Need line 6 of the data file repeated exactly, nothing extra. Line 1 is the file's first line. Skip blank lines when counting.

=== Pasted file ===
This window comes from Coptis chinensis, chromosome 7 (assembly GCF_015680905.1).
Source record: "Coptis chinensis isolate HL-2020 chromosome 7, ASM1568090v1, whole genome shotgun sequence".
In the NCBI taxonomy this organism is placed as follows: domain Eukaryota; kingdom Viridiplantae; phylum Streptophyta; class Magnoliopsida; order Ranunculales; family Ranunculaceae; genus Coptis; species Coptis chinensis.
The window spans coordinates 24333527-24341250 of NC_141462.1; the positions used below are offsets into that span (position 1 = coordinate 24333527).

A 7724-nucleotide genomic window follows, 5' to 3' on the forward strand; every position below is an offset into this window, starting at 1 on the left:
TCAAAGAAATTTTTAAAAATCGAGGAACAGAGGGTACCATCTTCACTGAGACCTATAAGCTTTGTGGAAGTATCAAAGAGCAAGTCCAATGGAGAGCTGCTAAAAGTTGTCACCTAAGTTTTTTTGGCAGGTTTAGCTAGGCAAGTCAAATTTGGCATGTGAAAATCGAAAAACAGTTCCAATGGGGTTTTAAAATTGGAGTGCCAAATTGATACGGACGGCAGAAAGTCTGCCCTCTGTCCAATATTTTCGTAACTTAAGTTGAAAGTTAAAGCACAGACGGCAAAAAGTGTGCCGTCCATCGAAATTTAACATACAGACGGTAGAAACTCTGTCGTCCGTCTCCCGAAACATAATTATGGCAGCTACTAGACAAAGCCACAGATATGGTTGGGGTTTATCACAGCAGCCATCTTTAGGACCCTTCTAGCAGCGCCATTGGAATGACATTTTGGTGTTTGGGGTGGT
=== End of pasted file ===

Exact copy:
TCAAAGAAATTTTTAAAAATCGAGGAACAGAGGGTACCATCTTCACTGAGACCTATAAGCTTTGTGGAAGTATCAAAGAGCAAGTCCAATGGAGAGCTGCTAAAAGTTGTCACCTAAGTTTTTTTGGCAGGTTTAGCTAGGCAAGTCAAATTTGGCATGTGAAAATCGAAAAACAGTTCCAATGGGGTTTTAAAATTGGAGTGCCAAATTGATACGGACGGCAGAAAGTCTGCCCTCTGTCCAATATTTTCGTAACTTAAGTTGAAAGTTAAAGCACAGACGGCAAAAAGTGTGCCGTCCATCGAAATTTAACATACAGACGGTAGAAACTCTGTCGTCCGTCTCCCGAAACATAATTATGGCAGCTACTAGACAAAGCCACAGATATGGTTGGGGTTTATCACAGCAGCCATCTTTAGGACCCTTCTAGCAGCGCCATTGGAATGACATTTTGGTGTTTGGGGTGGT